Christian fiction is stagnant in many ways and Fleming is taking it into new territories. Having read his excellent serial killer novel, Havoc After Dark,and knowing the skill of his horror collection Evil Never Sleeps I would like to see him tackle a Christian urban horror novel. Fleming has changed Christian fiction by giving us realistic books about racism and war and I believe he is that author who is able to merge his horror talents with Christian fiction.

    Three out of five stars. Recommended for church groups that may want to discuss African warfare.

    Robert Fleming Bio:


    Robert Fleming, a freelance journalist and reviewer, formerly worked as an award-winning reporter for the New York Daily News, earning several honors including a New York Press Club award and a Revson Fellowship. His articles have appeared in publications including Essence, Black Enterprise, U.S. News & World Report, Omni, The Washington Post, Publishers Weekly, and The New York Times. His non-fiction books include Rescuing A Neighborhood: The Bedford-Stuyvesant Volunteer Ambulance Corps, The Success of Caroline Jones, Inc., The Wisdom of the Elders, The African American Writer’s Handbook, Free Jazz, Rasta, Babylon, Jamming: The Music and Culture of Roots Reggae. His fiction titles include Fever in The Blood, Havoc After Dark, Gift of Faith, Gift of Truth, and Gift of Revelation. He edited the popular anthologies After Hours and Intimacy. He has taught journalism, literacy, and film writing at Columbia University, Marist College, City University of New York, and The New School.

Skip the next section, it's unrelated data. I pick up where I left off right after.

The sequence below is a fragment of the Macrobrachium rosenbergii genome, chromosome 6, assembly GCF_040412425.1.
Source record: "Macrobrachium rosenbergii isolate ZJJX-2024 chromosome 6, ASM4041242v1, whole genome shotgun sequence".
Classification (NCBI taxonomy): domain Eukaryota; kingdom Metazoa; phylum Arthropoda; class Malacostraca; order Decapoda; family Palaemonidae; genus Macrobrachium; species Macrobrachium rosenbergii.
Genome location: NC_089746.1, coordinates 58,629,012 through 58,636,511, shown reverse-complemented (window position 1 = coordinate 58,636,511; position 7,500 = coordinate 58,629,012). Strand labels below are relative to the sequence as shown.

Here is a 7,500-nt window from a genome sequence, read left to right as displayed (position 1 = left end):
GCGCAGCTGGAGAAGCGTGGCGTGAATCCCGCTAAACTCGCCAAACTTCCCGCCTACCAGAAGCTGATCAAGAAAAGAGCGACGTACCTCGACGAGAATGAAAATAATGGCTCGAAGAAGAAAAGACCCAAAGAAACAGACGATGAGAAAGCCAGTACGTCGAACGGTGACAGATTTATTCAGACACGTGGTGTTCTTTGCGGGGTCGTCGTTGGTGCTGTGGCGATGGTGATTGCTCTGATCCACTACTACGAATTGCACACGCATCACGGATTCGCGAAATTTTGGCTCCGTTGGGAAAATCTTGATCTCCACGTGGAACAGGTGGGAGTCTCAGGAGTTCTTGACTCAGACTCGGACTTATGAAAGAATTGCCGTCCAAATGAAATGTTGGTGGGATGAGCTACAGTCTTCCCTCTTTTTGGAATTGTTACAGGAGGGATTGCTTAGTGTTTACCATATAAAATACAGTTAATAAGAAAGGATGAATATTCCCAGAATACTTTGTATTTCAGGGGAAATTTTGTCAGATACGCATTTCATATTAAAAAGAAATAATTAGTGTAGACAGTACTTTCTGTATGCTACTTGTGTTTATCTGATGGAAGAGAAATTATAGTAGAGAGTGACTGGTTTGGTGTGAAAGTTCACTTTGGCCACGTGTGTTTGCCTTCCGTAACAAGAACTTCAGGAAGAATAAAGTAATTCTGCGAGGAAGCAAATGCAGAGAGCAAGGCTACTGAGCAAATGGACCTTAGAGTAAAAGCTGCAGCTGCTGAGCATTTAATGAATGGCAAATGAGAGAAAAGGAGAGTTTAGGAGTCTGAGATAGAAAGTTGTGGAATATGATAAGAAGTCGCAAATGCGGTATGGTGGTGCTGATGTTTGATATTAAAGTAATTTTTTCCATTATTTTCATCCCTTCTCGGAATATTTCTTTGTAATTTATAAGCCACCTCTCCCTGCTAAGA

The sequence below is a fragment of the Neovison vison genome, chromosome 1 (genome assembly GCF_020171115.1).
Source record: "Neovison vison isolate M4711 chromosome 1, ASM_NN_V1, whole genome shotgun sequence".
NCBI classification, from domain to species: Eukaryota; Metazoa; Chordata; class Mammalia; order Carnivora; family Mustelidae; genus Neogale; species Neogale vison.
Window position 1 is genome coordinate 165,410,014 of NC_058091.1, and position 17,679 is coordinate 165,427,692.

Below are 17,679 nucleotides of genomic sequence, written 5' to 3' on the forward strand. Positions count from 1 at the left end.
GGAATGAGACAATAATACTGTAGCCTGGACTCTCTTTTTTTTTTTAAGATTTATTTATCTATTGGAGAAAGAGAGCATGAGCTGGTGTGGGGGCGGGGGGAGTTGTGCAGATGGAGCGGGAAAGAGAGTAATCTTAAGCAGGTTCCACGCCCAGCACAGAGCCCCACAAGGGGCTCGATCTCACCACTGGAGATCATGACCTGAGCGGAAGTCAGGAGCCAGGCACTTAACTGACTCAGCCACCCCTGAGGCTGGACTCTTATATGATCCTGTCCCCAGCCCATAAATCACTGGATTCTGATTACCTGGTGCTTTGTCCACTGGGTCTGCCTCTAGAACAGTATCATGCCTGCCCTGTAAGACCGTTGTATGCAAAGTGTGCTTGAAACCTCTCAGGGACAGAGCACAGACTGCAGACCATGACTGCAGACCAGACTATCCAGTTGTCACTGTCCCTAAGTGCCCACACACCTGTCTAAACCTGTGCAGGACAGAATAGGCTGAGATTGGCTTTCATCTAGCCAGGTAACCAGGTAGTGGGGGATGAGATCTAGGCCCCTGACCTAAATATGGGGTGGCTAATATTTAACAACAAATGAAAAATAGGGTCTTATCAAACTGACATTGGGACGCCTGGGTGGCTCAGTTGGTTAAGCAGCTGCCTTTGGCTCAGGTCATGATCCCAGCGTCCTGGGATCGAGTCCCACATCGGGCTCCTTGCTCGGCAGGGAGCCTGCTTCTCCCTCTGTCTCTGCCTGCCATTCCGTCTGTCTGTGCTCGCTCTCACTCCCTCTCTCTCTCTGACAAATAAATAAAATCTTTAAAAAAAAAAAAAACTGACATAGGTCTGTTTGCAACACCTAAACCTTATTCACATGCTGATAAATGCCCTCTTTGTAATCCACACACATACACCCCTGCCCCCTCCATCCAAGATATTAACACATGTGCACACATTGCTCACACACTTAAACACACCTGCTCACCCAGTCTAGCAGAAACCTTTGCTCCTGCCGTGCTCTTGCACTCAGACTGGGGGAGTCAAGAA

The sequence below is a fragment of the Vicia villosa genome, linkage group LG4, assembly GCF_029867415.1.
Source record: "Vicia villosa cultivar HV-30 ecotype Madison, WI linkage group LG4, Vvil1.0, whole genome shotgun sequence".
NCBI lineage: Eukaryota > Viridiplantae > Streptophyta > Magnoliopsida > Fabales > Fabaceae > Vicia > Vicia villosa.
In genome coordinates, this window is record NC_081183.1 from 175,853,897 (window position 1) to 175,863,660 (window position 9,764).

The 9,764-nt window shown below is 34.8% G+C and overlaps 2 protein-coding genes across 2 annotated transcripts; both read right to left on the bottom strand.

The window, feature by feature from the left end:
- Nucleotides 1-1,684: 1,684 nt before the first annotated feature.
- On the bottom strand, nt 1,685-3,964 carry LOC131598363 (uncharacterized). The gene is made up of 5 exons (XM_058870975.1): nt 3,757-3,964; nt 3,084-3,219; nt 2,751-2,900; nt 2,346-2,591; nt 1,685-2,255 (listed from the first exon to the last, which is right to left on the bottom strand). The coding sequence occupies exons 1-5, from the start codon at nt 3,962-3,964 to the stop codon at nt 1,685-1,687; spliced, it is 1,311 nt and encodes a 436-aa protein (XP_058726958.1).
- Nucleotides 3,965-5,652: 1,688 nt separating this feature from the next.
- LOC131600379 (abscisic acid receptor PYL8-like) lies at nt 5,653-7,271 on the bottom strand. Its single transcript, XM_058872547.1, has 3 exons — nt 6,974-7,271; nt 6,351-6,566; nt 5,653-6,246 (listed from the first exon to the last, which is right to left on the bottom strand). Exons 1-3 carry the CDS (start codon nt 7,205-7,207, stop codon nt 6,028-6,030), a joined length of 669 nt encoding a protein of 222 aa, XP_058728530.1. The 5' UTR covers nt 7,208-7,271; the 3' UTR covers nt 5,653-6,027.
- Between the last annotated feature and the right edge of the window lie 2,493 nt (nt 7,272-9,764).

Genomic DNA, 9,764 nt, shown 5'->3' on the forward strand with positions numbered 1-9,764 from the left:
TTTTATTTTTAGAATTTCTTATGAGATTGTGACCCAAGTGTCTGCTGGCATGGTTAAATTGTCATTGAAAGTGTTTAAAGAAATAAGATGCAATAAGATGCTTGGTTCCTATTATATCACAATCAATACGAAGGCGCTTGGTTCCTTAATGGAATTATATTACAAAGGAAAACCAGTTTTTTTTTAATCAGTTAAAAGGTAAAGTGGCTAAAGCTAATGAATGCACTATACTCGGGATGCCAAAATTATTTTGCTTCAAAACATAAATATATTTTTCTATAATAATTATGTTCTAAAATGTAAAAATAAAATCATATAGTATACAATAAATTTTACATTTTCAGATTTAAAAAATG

Blog Archive

    Popular Posts